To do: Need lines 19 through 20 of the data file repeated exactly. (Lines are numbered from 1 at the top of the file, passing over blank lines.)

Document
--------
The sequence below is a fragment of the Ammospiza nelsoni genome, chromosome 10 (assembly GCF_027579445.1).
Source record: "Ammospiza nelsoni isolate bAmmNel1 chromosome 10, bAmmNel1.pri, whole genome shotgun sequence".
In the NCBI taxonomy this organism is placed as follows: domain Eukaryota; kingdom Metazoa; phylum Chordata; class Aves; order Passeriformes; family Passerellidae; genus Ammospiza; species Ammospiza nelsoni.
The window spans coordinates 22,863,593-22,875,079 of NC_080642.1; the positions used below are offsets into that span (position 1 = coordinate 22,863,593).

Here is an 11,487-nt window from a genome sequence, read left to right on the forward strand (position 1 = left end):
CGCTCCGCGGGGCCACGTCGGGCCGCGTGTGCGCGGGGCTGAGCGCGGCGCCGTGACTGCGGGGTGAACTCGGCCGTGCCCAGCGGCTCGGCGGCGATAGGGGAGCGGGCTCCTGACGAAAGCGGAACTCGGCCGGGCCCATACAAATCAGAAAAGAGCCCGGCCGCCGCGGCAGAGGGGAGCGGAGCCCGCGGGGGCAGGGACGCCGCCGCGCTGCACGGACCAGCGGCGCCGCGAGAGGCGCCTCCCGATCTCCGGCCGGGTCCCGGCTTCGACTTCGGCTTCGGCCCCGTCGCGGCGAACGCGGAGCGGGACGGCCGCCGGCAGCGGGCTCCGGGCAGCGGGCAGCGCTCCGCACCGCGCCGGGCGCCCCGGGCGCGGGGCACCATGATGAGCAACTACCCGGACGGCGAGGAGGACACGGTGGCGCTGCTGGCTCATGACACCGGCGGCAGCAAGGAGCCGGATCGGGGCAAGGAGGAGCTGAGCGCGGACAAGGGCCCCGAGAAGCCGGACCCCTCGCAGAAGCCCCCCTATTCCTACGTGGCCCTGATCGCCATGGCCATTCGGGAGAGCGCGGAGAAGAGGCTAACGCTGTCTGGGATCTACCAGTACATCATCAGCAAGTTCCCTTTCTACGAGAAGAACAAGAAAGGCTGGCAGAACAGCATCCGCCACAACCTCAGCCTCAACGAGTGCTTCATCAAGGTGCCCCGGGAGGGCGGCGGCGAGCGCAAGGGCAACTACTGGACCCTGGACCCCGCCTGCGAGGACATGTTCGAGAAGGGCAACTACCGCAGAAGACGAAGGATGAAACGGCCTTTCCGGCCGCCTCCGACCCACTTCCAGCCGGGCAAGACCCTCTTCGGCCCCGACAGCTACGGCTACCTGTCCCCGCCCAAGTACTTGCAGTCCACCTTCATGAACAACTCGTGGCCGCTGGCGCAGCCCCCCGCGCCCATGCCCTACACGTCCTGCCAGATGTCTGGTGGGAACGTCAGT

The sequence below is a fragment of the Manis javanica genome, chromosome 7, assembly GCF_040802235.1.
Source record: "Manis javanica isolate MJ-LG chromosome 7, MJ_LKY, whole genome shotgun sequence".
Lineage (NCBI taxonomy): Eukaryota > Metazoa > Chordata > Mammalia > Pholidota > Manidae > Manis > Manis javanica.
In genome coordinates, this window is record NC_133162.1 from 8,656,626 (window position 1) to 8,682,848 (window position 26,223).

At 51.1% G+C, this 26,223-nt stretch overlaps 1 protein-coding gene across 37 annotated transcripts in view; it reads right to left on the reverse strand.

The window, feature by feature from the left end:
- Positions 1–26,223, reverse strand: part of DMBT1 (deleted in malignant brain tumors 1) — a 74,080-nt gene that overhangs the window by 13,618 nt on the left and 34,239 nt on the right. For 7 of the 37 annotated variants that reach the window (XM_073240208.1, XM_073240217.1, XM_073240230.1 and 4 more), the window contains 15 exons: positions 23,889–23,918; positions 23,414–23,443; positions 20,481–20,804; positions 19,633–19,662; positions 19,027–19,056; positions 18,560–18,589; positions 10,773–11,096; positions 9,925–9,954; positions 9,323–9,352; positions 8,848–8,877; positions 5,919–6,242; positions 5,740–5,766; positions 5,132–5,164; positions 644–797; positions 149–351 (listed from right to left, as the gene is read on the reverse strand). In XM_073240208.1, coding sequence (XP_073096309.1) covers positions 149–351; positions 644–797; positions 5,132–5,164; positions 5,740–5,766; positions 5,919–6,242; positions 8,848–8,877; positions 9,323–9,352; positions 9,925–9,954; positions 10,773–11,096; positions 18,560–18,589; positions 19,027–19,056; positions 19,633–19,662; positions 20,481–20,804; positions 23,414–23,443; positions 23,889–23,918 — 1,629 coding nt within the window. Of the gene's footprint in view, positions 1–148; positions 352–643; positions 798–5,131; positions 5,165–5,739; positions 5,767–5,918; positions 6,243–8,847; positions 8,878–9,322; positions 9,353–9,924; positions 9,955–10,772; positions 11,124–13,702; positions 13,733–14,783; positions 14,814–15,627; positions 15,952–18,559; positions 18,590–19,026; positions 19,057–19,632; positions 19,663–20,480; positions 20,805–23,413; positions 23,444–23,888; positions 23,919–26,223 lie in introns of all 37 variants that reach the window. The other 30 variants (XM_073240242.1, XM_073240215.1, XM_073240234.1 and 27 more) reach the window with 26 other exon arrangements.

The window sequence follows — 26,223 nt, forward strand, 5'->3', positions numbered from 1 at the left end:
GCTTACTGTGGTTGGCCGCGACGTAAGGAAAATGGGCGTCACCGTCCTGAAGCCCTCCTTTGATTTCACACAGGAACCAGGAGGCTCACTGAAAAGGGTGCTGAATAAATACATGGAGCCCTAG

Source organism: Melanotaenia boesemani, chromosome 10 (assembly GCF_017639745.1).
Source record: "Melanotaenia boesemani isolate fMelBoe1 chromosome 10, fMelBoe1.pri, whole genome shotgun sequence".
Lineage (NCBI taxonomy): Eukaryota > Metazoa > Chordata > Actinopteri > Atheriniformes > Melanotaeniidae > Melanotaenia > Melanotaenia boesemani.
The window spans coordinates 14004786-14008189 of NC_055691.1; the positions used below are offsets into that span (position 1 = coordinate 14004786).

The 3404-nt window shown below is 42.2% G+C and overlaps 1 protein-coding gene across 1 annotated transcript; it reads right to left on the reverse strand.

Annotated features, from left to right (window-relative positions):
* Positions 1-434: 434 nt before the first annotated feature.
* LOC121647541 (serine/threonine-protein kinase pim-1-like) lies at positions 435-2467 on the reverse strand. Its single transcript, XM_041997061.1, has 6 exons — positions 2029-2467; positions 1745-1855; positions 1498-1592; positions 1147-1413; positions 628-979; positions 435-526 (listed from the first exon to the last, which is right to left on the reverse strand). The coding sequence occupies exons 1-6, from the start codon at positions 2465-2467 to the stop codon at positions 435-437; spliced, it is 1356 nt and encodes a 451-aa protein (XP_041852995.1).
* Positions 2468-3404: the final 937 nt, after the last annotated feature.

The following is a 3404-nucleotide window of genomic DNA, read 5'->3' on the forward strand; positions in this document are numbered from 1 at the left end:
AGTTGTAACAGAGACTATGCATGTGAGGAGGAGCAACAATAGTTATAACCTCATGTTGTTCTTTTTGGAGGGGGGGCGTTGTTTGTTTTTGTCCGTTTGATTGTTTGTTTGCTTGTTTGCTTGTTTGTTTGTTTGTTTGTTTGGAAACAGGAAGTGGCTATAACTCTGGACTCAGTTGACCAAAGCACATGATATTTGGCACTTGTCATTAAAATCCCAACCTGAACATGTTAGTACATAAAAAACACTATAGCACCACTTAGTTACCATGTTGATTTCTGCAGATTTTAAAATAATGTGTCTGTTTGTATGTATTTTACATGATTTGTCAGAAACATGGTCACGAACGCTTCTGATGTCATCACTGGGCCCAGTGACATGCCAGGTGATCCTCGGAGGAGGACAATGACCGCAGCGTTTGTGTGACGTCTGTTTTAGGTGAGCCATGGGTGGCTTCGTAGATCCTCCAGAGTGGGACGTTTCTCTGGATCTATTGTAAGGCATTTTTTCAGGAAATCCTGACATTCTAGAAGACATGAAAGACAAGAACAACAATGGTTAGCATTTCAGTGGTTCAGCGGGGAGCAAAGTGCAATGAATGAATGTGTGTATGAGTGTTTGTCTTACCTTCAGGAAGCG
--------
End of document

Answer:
The window spans coordinates 14004786-14008189 of NC_055691.1; the positions used below are offsets into that span (position 1 = coordinate 14004786).

The 3404-nt window shown below is 42.2% G+C and overlaps 1 protein-coding gene across 1 annotated transcript; it reads right to left on the reverse strand.